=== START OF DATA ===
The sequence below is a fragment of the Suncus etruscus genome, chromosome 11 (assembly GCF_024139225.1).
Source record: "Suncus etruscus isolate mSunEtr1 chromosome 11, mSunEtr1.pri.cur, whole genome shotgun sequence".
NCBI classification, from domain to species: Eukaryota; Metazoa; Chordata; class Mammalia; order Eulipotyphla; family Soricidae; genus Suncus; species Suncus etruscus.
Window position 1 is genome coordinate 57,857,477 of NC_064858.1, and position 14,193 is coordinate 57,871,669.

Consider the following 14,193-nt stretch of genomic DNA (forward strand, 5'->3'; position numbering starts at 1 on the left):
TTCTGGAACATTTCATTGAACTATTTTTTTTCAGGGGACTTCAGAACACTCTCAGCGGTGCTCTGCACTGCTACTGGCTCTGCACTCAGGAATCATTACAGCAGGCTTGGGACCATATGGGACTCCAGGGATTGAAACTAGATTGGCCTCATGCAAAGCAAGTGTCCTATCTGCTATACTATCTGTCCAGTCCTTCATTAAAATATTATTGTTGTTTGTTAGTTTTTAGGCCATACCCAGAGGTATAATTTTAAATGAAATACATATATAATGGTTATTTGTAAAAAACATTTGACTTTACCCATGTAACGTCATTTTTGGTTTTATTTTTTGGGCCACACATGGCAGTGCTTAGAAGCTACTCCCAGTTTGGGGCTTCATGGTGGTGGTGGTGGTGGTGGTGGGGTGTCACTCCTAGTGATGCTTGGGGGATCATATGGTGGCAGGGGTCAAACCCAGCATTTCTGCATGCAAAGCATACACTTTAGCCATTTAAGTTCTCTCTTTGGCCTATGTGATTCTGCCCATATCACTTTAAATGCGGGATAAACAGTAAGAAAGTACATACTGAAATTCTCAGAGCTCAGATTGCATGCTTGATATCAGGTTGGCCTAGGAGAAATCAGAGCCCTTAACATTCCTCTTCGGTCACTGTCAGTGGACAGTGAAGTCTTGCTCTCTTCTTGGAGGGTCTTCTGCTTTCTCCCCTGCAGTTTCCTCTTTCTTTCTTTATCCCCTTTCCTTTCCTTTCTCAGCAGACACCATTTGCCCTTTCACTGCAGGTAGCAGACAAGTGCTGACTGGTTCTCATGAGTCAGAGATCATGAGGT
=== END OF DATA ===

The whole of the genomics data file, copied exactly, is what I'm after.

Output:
The sequence below is a fragment of the Suncus etruscus genome, chromosome 11 (assembly GCF_024139225.1).
Source record: "Suncus etruscus isolate mSunEtr1 chromosome 11, mSunEtr1.pri.cur, whole genome shotgun sequence".
NCBI classification, from domain to species: Eukaryota; Metazoa; Chordata; class Mammalia; order Eulipotyphla; family Soricidae; genus Suncus; species Suncus etruscus.
Window position 1 is genome coordinate 57,857,477 of NC_064858.1, and position 14,193 is coordinate 57,871,669.

Consider the following 14,193-nt stretch of genomic DNA (forward strand, 5'->3'; position numbering starts at 1 on the left):
TTCTGGAACATTTCATTGAACTATTTTTTTTCAGGGGACTTCAGAACACTCTCAGCGGTGCTCTGCACTGCTACTGGCTCTGCACTCAGGAATCATTACAGCAGGCTTGGGACCATATGGGACTCCAGGGATTGAAACTAGATTGGCCTCATGCAAAGCAAGTGTCCTATCTGCTATACTATCTGTCCAGTCCTTCATTAAAATATTATTGTTGTTTGTTAGTTTTTAGGCCATACCCAGAGGTATAATTTTAAATGAAATACATATATAATGGTTATTTGTAAAAAACATTTGACTTTACCCATGTAACGTCATTTTTGGTTTTATTTTTTGGGCCACACATGGCAGTGCTTAGAAGCTACTCCCAGTTTGGGGCTTCATGGTGGTGGTGGTGGTGGTGGTGGGGTGTCACTCCTAGTGATGCTTGGGGGATCATATGGTGGCAGGGGTCAAACCCAGCATTTCTGCATGCAAAGCATACACTTTAGCCATTTAAGTTCTCTCTTTGGCCTATGTGATTCTGCCCATATCACTTTAAATGCGGGATAAACAGTAAGAAAGTACATACTGAAATTCTCAGAGCTCAGATTGCATGCTTGATATCAGGTTGGCCTAGGAGAAATCAGAGCCCTTAACATTCCTCTTCGGTCACTGTCAGTGGACAGTGAAGTCTTGCTCTCTTCTTGGAGGGTCTTCTGCTTTCTCCCCTGCAGTTTCCTCTTTCTTTCTTTATCCCCTTTCCTTTCCTTTCTCAGCAGACACCATTTGCCCTTTCACTGCAGGTAGCAGACAAGTGCTGACTGGTTCTCATGAGTCAGAGATCATGAGGT